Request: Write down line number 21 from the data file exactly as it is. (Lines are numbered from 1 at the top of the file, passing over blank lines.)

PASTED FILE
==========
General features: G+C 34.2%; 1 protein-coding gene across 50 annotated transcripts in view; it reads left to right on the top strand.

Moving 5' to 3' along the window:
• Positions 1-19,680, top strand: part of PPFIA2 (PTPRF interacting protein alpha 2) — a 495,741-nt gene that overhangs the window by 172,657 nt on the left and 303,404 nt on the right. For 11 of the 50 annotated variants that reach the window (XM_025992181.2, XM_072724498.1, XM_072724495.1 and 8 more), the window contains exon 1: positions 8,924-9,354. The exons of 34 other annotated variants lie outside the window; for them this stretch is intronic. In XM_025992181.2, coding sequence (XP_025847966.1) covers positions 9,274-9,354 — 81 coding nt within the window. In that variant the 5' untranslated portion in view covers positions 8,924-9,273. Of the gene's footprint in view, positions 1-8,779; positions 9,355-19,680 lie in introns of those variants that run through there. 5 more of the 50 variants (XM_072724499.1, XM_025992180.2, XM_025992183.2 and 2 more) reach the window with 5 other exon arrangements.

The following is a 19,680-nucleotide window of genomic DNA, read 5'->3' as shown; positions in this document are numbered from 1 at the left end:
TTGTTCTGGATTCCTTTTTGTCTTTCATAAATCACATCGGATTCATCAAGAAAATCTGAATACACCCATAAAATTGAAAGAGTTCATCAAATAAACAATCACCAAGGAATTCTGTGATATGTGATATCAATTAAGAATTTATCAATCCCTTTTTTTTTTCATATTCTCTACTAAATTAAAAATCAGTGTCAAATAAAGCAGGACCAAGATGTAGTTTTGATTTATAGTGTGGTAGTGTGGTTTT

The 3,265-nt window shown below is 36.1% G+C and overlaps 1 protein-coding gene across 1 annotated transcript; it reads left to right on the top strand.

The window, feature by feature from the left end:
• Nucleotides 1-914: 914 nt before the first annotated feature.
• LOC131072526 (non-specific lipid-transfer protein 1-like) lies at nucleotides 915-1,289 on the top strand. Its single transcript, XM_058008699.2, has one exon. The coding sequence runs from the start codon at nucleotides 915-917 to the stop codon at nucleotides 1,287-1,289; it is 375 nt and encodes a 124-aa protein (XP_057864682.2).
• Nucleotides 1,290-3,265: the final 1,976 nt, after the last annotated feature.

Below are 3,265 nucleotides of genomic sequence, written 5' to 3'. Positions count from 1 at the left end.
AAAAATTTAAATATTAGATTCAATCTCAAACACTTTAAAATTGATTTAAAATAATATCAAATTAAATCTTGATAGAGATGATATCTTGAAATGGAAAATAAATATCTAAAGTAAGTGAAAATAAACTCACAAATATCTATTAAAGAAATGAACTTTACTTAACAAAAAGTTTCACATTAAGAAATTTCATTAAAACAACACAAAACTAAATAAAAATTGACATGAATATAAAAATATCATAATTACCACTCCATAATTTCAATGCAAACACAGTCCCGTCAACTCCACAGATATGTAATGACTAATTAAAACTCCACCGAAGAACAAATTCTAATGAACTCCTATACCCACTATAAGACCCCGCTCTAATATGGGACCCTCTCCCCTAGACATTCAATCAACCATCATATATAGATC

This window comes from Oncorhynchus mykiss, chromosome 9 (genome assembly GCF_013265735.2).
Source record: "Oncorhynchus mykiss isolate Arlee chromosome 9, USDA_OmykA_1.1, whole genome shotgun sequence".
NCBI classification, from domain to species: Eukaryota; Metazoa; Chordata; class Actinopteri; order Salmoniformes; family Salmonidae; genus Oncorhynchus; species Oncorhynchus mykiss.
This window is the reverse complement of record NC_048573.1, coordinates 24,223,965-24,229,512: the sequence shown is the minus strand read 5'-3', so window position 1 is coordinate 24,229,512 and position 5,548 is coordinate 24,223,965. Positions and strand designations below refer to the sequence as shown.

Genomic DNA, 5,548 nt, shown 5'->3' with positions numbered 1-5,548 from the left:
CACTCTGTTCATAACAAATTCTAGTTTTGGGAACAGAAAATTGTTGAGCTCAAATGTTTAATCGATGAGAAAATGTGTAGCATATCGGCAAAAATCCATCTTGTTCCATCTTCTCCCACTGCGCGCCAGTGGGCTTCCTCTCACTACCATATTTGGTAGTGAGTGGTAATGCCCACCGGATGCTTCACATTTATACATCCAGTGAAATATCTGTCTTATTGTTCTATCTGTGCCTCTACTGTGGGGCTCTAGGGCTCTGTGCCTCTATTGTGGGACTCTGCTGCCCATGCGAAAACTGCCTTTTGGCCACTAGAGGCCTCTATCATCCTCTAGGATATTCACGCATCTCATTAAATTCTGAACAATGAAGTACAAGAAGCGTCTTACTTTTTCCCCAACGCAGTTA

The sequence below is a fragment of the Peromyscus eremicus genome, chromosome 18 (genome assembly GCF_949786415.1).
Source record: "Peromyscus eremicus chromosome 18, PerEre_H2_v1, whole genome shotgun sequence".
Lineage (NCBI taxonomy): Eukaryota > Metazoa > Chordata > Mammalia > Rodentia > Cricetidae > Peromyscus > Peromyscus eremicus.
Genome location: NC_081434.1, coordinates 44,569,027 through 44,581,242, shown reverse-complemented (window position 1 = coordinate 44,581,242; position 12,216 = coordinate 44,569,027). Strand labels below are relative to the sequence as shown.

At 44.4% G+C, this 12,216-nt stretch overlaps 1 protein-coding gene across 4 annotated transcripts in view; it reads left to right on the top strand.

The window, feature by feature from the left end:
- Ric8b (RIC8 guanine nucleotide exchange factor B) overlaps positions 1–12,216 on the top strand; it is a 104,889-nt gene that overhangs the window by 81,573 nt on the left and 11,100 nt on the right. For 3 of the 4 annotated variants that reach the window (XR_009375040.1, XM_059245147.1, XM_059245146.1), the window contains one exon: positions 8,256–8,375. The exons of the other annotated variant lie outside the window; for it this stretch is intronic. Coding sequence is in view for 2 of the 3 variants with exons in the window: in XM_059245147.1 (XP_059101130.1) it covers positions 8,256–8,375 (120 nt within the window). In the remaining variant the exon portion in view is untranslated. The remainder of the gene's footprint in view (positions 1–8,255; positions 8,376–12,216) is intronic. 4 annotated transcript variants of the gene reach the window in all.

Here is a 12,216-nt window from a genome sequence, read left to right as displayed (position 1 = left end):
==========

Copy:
Lineage (NCBI taxonomy): Eukaryota > Metazoa > Chordata > Mammalia > Rodentia > Cricetidae > Peromyscus > Peromyscus eremicus.